I’ve never kept a journal or a diary. The idea always seemed odd to me. It reminded me of books by Judy Blume that I read when I was a kid. I wasn’t the type, I thought, to write “Dear Diary” to nobody in particular.
Colleagues, friends, significant others — they’ve been chronic journalers. Some have talked about the healing and restorative power that keeping a diary brings to their writing. Others say they don’t want to forget where they were (physically, mentally, emotionally) on, for example, March 3, 2012. I could give an educated guess, I suppose. I could search my e-mails, maybe, or go through my computer’s files to see if I created or modified any that day.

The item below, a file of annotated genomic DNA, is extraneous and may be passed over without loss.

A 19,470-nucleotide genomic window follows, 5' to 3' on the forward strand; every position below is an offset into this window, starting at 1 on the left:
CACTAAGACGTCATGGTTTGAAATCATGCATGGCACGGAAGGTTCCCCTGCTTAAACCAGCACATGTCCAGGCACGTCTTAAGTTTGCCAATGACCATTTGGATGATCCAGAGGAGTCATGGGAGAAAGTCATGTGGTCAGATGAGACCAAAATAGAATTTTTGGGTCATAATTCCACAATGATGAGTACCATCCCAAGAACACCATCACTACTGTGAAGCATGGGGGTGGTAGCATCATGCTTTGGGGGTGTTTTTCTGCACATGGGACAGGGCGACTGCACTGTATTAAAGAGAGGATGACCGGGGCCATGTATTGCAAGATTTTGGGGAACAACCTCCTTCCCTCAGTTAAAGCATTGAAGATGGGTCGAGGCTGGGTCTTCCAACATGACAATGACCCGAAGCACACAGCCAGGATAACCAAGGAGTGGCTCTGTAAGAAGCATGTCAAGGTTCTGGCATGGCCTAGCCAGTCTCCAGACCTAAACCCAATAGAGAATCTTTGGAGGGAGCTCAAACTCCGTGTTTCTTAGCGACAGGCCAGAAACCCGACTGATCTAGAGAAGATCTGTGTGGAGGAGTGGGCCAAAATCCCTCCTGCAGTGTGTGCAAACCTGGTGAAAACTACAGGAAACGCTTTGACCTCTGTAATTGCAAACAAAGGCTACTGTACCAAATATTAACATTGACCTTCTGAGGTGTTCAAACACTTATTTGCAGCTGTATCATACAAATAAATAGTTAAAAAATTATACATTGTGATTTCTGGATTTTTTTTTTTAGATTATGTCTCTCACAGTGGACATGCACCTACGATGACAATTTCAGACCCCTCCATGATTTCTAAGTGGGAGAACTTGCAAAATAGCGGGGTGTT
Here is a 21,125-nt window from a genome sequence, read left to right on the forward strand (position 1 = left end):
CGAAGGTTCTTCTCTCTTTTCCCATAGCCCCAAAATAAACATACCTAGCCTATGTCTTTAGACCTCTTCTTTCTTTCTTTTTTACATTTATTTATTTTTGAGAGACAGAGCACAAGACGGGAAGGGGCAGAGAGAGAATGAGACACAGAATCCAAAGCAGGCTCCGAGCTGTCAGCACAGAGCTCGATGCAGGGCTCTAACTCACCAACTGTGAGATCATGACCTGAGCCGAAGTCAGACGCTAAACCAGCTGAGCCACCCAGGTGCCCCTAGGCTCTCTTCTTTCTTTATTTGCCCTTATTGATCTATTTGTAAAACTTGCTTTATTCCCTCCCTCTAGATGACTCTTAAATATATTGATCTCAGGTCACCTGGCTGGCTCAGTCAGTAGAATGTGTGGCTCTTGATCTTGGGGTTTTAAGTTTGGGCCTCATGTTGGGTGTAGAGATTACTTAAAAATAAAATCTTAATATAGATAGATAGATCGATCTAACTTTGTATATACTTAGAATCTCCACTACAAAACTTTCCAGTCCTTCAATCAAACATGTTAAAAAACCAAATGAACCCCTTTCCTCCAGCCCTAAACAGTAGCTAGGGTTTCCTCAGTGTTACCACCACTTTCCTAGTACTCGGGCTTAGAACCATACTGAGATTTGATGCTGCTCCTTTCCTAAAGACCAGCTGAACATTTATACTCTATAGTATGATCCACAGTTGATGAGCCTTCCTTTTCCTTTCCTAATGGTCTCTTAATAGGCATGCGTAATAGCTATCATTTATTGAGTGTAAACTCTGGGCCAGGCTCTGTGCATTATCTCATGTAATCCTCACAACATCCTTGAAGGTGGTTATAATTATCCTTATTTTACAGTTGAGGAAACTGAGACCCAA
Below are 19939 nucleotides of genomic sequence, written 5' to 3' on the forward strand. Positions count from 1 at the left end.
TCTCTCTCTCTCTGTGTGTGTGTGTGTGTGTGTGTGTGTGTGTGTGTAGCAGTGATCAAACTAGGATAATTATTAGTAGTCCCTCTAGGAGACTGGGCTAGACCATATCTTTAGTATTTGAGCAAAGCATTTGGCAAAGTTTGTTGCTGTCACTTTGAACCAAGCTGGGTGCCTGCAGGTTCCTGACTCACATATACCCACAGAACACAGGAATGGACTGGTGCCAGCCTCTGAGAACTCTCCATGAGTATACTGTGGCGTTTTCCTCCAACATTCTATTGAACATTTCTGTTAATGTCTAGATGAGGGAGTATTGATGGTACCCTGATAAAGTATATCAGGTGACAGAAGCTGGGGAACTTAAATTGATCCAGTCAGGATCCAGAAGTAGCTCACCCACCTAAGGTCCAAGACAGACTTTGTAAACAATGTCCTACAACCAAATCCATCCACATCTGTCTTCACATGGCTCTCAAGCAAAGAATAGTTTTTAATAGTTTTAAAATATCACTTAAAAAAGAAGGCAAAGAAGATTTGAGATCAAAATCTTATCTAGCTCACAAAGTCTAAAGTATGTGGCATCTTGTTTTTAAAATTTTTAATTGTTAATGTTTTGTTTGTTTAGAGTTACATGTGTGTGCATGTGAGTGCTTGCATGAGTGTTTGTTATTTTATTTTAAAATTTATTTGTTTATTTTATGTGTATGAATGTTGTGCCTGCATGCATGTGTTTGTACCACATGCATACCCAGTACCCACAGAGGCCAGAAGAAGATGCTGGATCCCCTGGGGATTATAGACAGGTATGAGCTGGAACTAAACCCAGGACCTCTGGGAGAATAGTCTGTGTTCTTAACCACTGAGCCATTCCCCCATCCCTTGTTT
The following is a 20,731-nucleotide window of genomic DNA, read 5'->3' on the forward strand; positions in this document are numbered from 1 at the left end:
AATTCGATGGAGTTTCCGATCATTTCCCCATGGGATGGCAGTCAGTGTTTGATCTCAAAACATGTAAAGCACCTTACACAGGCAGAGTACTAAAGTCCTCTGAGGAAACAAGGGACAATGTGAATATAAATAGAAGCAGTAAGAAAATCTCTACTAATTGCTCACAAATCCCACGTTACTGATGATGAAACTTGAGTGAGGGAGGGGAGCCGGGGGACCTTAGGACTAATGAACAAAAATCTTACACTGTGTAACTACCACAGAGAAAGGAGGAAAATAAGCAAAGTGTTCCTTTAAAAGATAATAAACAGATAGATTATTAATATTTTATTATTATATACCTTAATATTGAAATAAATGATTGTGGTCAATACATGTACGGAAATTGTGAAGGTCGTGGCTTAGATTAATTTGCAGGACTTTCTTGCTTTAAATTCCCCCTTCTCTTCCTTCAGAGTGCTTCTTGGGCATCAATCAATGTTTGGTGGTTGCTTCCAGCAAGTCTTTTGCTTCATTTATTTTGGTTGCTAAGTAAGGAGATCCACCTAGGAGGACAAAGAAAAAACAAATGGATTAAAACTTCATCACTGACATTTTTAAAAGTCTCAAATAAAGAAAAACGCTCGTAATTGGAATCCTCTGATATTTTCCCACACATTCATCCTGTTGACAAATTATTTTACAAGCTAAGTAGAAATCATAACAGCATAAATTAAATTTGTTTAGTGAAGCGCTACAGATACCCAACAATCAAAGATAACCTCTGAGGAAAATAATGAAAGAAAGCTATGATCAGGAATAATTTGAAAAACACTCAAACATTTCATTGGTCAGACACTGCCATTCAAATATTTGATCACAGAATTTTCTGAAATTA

Because I write mostly fiction, I was never terribly interested in the reportage that I associate with diaries. It intrigues me, however, to be able to look back into my own mind, like a daily mental time capsule. It’s not exactly what happened that I find interesting, but how I would choose to record it.
Maybe the trick for me is not to write about what happened, but write what I think will happen. The entries could be a preparation for the day instead of a distillation of it. The notebooks I would fill would be full of hope and possibilities.
Today I will write my first entry.”